To elucidate the role of the cytoskeleton regulating avidity or affinity changes in the leukocyte adhesion receptor lymphocyte function-associated antigen-1 (LFA-1) (alpha(L)beta(2)), we generated mutant cytoplasmic LFA-1 receptors and expressed these into the erythroleukemic cell line K562. We determined whether intercellular adhesion molecule-1 (ICAM-1)-mediated adhesion of LFA-1, lacking parts of its cytoplasmic tails, is regulated through receptor diffusion/clustering and/or by altered ligand binding affinity. All cytoplasmic deletion mutants that lack the complete beta(2) cytoplasmic tail and/or the conserved KVGFFKR sequence in the alpha(L) cytoplasmic tail were constitutively active and expressed high levels of the activation epitopes NKI-L16 and M24. Surprisingly, whereas these mutants showed a clustered cell surface distribution of LFA-1, the ligand-binding affinity as measured by titration of soluble ligand ICAM-1 remained unaltered. The notion that redistribution of LFA-1 does not alter ligand-binding affinity is further supported by the finding that disruption of the cytoskeleton by cytochalasin D did not alter the binding affinity nor adhesion to ICAM-1 of these mutants. Most cytoplasmic deletion mutants that spontaneously bound ICAM-1 were not capable to spread on ICAM-1, demonstrating that on these mutants LFA-1 is not coupled to the actin cytoskeleton. From these data we conclude that LFA-1-mediated cell adhesion to ICAM-1 is predominantly regulated by receptor clustering and that affinity alterations do not necessarily coincide with strong ICAM-1 binding.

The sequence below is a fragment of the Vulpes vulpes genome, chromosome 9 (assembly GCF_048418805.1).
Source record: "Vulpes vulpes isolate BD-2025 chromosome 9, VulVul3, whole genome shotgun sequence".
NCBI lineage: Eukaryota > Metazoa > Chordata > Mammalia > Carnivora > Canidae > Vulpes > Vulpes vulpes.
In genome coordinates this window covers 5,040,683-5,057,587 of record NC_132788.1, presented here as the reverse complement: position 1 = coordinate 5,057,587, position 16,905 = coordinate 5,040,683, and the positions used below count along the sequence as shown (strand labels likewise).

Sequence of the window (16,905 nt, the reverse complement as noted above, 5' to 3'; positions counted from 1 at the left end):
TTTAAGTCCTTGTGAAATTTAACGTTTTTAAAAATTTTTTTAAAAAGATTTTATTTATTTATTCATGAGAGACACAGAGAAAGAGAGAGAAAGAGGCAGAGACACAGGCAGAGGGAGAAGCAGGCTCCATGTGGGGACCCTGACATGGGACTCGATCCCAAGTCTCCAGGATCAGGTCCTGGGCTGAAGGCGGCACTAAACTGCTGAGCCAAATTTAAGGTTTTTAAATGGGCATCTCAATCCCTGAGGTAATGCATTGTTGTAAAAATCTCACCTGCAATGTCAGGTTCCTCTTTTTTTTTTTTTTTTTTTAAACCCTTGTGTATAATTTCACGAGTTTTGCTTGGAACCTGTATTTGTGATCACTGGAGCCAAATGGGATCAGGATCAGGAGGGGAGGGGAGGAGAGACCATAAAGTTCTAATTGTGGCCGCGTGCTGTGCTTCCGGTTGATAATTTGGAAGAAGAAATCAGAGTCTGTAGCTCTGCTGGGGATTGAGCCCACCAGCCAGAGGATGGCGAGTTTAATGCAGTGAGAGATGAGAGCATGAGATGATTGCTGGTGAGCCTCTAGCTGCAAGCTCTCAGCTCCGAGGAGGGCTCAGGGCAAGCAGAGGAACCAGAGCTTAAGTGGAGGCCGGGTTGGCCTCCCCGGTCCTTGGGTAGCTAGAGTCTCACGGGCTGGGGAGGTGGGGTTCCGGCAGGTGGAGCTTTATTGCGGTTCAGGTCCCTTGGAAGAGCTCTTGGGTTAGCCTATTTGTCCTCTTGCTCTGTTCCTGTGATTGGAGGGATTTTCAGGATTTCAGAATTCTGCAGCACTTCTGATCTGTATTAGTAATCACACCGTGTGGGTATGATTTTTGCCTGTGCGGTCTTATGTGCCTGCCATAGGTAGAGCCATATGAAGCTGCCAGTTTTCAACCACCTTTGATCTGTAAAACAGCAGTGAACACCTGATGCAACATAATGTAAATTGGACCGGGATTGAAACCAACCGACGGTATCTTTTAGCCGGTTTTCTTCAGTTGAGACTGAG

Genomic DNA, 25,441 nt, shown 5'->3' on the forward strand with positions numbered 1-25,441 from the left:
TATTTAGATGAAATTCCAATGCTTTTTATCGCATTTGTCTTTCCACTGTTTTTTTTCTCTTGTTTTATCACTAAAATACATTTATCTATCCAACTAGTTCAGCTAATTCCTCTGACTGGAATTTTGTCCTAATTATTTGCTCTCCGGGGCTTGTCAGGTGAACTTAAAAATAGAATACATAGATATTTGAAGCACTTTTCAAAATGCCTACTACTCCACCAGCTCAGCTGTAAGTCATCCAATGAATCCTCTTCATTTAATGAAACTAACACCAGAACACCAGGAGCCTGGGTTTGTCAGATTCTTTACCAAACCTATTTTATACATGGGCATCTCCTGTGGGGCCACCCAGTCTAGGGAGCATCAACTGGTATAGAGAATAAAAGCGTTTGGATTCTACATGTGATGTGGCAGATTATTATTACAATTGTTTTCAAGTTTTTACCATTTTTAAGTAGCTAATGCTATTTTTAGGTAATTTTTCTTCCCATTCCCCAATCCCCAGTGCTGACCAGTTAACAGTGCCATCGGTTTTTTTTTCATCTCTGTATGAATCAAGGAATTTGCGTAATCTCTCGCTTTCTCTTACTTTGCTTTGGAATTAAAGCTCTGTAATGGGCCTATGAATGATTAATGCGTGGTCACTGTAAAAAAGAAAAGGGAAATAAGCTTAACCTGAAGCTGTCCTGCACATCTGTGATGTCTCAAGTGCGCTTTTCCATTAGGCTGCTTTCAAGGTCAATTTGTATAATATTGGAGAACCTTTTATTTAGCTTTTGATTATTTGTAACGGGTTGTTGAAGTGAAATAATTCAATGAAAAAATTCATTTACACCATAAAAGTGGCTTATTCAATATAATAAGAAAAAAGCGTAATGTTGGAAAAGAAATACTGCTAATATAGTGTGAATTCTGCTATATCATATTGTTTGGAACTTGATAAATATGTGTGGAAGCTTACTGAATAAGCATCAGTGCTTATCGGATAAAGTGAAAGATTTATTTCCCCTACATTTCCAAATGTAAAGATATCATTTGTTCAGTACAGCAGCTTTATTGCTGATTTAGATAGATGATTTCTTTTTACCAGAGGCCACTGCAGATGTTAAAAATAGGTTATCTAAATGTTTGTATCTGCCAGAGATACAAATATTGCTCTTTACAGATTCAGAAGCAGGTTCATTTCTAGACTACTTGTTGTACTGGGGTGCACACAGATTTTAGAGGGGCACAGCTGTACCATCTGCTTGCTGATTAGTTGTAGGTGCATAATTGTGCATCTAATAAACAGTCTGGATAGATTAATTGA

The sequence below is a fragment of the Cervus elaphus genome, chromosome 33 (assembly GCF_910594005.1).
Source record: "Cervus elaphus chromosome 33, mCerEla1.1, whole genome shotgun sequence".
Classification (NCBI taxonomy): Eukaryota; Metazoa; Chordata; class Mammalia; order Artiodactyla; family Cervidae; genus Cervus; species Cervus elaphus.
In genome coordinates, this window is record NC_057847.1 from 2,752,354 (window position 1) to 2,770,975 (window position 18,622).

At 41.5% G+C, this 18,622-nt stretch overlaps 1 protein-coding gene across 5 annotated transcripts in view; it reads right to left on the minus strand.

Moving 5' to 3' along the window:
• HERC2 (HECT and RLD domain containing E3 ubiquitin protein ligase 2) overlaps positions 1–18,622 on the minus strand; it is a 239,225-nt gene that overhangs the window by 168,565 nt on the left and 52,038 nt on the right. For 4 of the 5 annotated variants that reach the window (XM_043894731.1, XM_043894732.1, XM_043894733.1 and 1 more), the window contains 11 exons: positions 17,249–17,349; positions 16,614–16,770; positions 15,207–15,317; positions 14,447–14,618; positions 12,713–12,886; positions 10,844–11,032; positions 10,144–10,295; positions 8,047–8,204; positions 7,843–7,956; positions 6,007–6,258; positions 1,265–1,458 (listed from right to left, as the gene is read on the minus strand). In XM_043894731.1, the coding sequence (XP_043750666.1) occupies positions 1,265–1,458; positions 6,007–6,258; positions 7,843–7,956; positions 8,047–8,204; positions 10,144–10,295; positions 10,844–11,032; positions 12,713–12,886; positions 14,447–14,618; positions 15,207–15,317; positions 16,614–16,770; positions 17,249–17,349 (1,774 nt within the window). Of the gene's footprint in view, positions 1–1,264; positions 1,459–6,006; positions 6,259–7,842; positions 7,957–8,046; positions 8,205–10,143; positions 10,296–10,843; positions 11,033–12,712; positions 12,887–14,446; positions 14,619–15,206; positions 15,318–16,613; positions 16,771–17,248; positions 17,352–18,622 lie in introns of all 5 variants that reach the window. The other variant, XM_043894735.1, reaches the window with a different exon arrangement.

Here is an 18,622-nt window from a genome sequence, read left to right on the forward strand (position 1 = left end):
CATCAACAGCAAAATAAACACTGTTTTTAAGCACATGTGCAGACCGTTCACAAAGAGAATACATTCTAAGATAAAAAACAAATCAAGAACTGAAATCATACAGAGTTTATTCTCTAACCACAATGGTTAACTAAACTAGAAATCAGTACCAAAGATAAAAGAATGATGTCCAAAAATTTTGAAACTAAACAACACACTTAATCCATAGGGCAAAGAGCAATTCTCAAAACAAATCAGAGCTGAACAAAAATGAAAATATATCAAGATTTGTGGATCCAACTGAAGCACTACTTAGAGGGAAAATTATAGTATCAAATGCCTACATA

|Number of pages||9|
|Journal||Journal of Biological Chemistry|
|Publication status||Published - 17 Sep 1999|